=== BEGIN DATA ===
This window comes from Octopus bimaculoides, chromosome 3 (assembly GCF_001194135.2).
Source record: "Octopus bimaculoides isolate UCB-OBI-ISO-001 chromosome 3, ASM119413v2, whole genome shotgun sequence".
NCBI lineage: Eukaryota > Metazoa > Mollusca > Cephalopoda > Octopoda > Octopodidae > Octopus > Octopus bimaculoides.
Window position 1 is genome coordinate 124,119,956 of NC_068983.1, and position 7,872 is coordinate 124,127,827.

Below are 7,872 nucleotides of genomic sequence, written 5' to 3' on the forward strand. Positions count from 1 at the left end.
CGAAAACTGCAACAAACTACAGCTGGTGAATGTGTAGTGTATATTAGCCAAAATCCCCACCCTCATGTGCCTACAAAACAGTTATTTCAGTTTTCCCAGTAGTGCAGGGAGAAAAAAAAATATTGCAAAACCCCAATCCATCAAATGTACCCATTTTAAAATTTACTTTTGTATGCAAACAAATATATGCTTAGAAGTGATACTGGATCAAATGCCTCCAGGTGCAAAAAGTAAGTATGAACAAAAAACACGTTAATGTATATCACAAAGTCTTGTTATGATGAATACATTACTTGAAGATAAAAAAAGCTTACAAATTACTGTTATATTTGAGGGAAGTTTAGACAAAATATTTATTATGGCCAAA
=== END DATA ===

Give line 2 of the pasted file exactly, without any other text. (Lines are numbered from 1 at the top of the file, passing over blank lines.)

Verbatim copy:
Source record: "Octopus bimaculoides isolate UCB-OBI-ISO-001 chromosome 3, ASM119413v2, whole genome shotgun sequence".